The coffee I chose to use was a Kenyan from MyCuppa Roasters. It is a medium roast bean with classic Kenyan lime and cocoa. It’s a good quality commercial coffee from a specialist roaster that has deservedly picked up a few prizes at shows. Overall though it falls well short of the exotic and highly expensive Colombian and Central American Geishas I’ve been drinking lately but there was no way I’d be using these prized coffees for experimentation.

    The espresso recipe was 20g in for 40 g out at 94 degrees. The grind was tuned to maximize sweetness and fruity acidity resulting in a 37 second extraction time including 6 seconds pre-infusion at 3 bar. The grinder was a Compak K10 PB, which is a large, good quality commercial conical grinder. It’s no EK43 but it is no slouch either with excellent grind-to grind consistency.

    The fact that I was holding the recipe constant is an important caveat as ideally you would like to retune the grind to maximise sweetness and fruity acidity for every sieve combination tested. But life is too short for achieving perfection folks so given the overwhelming percentage of the total grind is in the middle, i.e. is neither boulders nor fines, then I figured the original grind optimisation would still apply to the bulk of the coffee.

    The Experiments Start

    In the absence of having the recommended 250 and 500 um sieves I used the closest I had, the 200 and 600 um sieves.

    I started out with the same grind settings used for the standard unsieved coffee. This sieved grinds looked very fine and when I tried to pull an espresso it unsurprisingly choked.

    The choking was so convincing that I figured I should immediately move to coarser sieves rather than just coarsen the grind. So for the second shot I used the 300 and 800um sieves.

    The result was better though the 49 second pour was still way too long. For the next shot I coarsened the grind by one division on the Compak K10 and left the sieves unchanged. This time I got a 41 second pour. So I adjusted the Compak one division coarser. Bingo! A 38 second pour with the original recipe of 20 in 40 out.

    At these settings the split in the sieves was 4.0g in the top coarse sieve, 21.8 in the middle and 2.0 in the fine for an initial quantity of beans of 28 g. That’s a Iot of waste so wondered whether shaking the Kruve longer would improve the usable grind yield. Here are the results showing how the amount of waste (boulders and fines) varied with the length of time the Kruve was shaken:

    30” 10.6g
    60” 7.4g
    90” 5.8g
    120” 5.3g
    150” 5.1 g.

    Kruve recommend shaking for 20 to 60 seconds. My results for a Compak K10 suggest this is too short. I’d suggest 90 to 120 seconds if you want to minimize waste.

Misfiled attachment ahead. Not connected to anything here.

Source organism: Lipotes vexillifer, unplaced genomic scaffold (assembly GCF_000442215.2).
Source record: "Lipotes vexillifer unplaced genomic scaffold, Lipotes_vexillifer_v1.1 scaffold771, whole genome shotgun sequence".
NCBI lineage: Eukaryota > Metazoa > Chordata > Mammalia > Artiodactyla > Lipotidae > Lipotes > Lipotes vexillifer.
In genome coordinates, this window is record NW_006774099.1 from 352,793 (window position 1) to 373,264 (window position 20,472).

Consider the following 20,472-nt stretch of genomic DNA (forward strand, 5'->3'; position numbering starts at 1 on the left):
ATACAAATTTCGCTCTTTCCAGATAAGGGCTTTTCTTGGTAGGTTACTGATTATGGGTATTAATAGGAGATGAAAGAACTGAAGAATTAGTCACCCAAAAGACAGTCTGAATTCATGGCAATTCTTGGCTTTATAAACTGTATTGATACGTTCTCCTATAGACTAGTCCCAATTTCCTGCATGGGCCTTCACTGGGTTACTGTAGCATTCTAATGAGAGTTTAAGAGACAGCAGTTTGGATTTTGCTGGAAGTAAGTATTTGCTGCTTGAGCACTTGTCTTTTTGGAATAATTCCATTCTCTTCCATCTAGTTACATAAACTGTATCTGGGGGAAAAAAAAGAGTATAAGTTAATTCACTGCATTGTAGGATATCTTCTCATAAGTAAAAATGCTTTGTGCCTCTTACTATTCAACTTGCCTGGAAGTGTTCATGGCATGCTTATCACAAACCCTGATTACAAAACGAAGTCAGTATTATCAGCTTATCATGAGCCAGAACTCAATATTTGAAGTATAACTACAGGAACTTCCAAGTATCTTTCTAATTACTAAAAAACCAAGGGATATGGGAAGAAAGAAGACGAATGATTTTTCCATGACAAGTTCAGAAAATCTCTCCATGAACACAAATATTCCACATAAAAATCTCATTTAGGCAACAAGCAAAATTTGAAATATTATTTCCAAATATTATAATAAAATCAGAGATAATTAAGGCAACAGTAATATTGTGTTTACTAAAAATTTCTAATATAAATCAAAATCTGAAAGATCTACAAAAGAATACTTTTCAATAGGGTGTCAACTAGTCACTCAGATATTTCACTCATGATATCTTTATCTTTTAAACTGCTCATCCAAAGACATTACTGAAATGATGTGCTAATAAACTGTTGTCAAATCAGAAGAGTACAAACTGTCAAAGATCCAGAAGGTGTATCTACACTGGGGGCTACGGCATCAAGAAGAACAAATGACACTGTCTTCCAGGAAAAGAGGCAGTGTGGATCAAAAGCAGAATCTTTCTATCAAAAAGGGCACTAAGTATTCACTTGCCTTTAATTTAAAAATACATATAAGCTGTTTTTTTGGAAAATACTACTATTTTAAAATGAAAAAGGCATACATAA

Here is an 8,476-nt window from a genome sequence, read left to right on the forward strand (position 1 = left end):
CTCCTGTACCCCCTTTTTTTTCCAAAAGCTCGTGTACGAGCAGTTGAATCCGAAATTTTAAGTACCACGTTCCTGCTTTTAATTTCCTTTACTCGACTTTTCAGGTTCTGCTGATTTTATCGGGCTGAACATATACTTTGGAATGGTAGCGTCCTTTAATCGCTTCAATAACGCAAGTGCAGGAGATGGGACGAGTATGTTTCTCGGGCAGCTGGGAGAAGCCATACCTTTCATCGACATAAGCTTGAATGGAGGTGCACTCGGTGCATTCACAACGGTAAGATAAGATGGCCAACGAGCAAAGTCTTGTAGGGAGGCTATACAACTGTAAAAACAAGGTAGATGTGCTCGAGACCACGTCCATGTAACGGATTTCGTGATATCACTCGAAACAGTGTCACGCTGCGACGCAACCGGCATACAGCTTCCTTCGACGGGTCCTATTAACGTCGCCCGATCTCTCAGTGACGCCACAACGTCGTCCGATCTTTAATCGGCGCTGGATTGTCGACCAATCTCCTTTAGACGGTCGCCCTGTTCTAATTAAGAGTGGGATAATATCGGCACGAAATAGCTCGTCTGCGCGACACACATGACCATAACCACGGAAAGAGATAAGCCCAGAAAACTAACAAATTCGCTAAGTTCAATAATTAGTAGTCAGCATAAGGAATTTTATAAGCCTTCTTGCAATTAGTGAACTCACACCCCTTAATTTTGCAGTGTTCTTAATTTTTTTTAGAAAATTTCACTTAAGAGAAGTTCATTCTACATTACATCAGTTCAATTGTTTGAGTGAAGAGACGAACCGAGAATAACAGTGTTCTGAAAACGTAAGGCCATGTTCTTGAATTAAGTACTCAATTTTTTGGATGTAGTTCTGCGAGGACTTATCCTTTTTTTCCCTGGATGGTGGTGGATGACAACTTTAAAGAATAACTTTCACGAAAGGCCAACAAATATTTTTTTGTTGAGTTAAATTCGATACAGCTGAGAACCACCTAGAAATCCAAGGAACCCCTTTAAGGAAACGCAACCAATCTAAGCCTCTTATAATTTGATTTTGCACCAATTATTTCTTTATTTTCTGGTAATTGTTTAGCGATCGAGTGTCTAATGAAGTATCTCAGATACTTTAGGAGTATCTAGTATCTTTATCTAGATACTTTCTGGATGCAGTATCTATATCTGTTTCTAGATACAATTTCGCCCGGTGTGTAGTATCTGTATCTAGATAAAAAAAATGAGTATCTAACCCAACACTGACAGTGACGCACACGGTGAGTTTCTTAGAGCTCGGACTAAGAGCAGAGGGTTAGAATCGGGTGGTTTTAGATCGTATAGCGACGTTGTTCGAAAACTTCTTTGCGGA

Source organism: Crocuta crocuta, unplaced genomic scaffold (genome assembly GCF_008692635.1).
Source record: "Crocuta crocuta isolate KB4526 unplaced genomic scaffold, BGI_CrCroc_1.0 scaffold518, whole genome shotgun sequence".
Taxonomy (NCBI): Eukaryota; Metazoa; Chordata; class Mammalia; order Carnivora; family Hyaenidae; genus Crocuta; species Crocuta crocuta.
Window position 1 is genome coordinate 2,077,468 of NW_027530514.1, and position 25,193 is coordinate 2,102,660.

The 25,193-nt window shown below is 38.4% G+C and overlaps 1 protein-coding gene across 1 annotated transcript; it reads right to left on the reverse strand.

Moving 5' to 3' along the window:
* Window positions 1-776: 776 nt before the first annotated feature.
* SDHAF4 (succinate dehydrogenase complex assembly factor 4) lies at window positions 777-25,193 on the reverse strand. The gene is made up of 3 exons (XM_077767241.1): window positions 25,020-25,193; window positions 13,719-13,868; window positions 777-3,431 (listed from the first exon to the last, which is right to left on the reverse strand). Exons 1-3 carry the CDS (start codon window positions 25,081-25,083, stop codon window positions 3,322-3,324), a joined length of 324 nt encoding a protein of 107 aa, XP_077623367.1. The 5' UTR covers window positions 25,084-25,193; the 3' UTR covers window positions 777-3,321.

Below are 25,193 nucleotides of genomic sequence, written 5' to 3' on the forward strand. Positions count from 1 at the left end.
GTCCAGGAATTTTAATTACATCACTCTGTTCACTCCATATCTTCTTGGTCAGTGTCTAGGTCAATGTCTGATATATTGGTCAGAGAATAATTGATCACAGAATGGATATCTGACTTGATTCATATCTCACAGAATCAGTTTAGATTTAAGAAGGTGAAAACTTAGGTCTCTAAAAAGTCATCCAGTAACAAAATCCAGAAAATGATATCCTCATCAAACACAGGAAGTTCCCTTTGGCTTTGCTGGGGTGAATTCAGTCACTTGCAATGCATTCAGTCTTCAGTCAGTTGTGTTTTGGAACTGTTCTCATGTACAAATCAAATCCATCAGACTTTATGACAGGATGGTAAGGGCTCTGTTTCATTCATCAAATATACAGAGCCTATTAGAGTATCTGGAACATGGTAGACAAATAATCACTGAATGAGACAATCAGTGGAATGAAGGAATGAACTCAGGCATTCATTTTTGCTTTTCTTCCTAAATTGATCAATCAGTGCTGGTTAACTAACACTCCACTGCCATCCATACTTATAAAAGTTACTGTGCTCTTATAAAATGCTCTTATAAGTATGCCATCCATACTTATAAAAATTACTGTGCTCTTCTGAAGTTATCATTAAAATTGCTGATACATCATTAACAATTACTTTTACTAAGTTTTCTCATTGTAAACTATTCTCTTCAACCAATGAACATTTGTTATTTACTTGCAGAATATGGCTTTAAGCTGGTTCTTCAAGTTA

Incidentally I tried regrinding the boulders and resieved the result. This halved the amount of boulders which is a useful further reduction in total waste to around 4g for a 28g dose of beans in the grinder. That a loss of around 14% which is good but that’s only achievable if you shake for 120 seconds and regrind the boulders.

    But how does sieving out fines and boulders change the taste of the espresso?

    As they say “it’s all in the cup.” Regardless of theory, regardless of claims, if the flavour of the coffee is not improved then it’s a waste of time.

    I know you are hanging in for the answer but I simply have to make some caveats to the conclusions I have arrived at:

    First my results are based on a Compak K10 grinder. Other grinders may yield different results.

    Second I used the same espresso recipe for the sieved and unsieved coffee. It is possible the optimum recipe for the sieved differs from the unsieved. This I am yet to test.

    Third I used a medium roast coffee. Light or dark roasts may produce different results.

    Finally, the sieves I used resulted in twice the weight of boulders compared to fines. Different rations may produce different results

    Enough qualifications; let’s cut to the chase.

    In a straight espresso (i.e. short black) there was a noticeable difference in taste between the sieved and unsieved coffee. Compared to the unsieved, the sieved had a markedly less aggressive acidity as well as reduced bitterness resulting in a softer tasting, less strident coffee that was a pleasure to drink. Clarity was noticeably improved with a layered, highly characterised fruity acidity. Indeed I could taste floral characters I had never before tasted in this particular Kenyan coffee which made it taste like a more expensive coffee.

    Sounds wonderful doesn’t it? Alas there is a downside and that is the sieved coffee was also a tad blander, for want of a different word. Maybe not bland in the sense of colourless or boring but bland in the sense of lacking as much immediate impact. The best way I could describe this would be comparing a merlot wine to say a cabernet sauvignon. I’ve had wonderful easy to drink merlots and some gnarly old cab savs and found great value in each. The wine that works well while sipping on a veranda after lunch with your partner may not be the wine you like with a steak you are having for dinner. In other words, we need to move away from characterising the difference between the sieved and unsieved coffees as “better and worse” to one of noting and appreciating differences.